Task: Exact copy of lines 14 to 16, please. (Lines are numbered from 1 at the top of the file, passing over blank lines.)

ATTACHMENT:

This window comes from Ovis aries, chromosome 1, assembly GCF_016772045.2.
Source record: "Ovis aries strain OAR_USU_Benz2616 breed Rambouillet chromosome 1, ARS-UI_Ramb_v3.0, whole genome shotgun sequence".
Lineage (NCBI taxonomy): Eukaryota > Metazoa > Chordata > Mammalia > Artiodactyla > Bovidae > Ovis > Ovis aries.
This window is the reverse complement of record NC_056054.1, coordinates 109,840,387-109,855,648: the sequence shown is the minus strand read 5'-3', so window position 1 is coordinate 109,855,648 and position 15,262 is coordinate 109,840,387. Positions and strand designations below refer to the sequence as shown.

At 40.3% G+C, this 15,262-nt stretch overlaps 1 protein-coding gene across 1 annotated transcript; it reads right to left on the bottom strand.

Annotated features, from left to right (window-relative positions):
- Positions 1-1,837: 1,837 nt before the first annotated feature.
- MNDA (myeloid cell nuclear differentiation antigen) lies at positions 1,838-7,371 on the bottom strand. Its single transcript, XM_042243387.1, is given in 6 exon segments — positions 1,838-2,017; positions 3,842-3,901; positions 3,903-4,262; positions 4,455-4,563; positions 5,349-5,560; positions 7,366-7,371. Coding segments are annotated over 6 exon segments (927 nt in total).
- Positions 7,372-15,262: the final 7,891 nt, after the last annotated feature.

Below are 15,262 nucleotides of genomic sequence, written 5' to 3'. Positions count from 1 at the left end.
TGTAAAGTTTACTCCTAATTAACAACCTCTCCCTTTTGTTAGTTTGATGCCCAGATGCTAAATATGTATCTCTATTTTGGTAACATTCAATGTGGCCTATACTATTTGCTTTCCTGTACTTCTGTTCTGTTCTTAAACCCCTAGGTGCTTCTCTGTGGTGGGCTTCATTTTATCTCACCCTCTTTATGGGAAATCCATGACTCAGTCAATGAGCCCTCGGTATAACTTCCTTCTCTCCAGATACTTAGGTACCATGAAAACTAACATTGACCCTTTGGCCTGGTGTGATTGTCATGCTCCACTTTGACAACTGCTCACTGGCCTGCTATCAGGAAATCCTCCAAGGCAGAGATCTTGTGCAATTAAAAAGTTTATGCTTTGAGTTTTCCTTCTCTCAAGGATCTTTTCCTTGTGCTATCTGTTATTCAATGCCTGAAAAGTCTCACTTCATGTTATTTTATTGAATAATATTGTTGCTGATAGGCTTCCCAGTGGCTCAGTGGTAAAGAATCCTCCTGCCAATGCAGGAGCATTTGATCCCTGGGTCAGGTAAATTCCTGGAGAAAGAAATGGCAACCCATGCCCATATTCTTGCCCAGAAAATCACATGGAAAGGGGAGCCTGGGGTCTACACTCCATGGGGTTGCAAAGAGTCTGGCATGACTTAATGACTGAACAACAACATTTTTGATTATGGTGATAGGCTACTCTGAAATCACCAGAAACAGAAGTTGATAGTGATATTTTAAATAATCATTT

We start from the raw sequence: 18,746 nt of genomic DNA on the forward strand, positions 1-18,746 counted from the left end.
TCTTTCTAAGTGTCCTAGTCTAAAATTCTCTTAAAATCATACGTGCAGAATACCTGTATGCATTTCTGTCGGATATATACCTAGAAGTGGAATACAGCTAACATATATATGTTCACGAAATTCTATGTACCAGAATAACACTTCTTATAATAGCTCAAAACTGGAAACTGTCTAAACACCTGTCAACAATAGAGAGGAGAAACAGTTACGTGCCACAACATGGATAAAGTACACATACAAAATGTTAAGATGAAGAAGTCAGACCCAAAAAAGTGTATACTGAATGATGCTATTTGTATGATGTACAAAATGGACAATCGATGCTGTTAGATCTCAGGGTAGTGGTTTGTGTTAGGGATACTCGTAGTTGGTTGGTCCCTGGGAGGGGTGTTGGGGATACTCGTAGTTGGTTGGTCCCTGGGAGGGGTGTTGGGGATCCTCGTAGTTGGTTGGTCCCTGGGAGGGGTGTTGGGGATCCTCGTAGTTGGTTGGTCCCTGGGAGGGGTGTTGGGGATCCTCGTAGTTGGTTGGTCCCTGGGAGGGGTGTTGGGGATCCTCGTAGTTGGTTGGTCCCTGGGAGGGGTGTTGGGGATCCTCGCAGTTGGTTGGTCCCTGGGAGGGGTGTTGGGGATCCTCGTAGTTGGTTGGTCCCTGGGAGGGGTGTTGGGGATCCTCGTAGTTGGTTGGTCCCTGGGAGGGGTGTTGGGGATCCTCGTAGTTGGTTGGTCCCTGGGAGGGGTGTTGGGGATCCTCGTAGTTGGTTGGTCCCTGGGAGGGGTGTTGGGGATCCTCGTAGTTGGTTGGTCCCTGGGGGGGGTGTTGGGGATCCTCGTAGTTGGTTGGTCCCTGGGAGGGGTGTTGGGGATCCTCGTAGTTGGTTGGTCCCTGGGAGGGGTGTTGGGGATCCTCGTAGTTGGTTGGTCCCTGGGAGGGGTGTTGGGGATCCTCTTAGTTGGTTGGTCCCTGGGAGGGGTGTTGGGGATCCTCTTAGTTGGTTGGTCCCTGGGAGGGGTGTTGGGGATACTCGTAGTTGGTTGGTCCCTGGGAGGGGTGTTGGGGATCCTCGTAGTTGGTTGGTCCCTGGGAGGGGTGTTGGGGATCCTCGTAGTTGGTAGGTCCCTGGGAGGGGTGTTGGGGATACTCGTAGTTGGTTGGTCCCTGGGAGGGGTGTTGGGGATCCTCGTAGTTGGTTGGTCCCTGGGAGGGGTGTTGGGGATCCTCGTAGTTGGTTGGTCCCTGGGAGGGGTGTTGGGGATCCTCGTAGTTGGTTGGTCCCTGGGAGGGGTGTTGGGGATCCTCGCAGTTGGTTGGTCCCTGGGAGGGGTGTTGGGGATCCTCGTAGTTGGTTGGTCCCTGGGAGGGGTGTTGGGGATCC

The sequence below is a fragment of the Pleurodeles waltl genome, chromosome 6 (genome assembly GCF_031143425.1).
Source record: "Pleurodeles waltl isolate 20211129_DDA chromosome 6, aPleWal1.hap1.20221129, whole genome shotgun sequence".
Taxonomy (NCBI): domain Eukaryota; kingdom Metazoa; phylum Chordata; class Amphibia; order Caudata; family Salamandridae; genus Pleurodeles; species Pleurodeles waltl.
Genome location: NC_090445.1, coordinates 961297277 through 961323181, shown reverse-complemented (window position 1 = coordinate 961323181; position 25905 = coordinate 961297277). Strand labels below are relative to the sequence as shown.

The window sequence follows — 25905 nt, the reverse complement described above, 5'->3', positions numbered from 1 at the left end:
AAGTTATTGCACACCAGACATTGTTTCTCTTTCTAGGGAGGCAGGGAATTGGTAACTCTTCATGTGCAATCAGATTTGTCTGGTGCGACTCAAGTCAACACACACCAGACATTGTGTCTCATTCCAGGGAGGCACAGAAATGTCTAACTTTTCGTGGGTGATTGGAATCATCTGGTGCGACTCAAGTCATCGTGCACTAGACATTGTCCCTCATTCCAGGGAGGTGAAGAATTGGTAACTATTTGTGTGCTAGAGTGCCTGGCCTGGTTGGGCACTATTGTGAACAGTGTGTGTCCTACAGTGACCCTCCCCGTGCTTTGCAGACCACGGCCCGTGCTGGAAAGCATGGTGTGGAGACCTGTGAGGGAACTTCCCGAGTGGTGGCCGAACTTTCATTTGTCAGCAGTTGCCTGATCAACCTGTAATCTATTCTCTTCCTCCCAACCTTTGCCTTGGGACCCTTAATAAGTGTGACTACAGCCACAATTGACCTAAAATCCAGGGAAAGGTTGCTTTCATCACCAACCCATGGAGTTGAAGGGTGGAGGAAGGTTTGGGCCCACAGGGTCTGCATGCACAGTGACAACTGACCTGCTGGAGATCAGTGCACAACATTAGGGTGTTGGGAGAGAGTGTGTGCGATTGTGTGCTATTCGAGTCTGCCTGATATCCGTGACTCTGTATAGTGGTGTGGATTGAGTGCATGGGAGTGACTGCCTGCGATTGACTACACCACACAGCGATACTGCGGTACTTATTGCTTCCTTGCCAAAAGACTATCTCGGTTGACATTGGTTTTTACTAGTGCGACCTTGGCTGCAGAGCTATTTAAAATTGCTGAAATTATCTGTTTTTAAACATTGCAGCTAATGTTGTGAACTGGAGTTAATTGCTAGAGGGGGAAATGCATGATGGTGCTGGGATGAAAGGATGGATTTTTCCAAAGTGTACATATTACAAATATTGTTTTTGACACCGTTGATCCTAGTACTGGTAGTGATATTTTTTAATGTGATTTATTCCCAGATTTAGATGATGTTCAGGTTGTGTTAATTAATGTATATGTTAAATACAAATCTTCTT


The sequence below is a fragment of the Pleurodeles waltl genome, chromosome 6 (genome assembly GCF_031143425.1).
Source record: "Pleurodeles waltl isolate 20211129_DDA chromosome 6, aPleWal1.hap1.20221129, whole genome shotgun sequence".
Taxonomy (NCBI): domain Eukaryota; kingdom Metazoa; phylum Chordata; class Amphibia; order Caudata; family Salamandridae; genus Pleurodeles; species Pleurodeles waltl.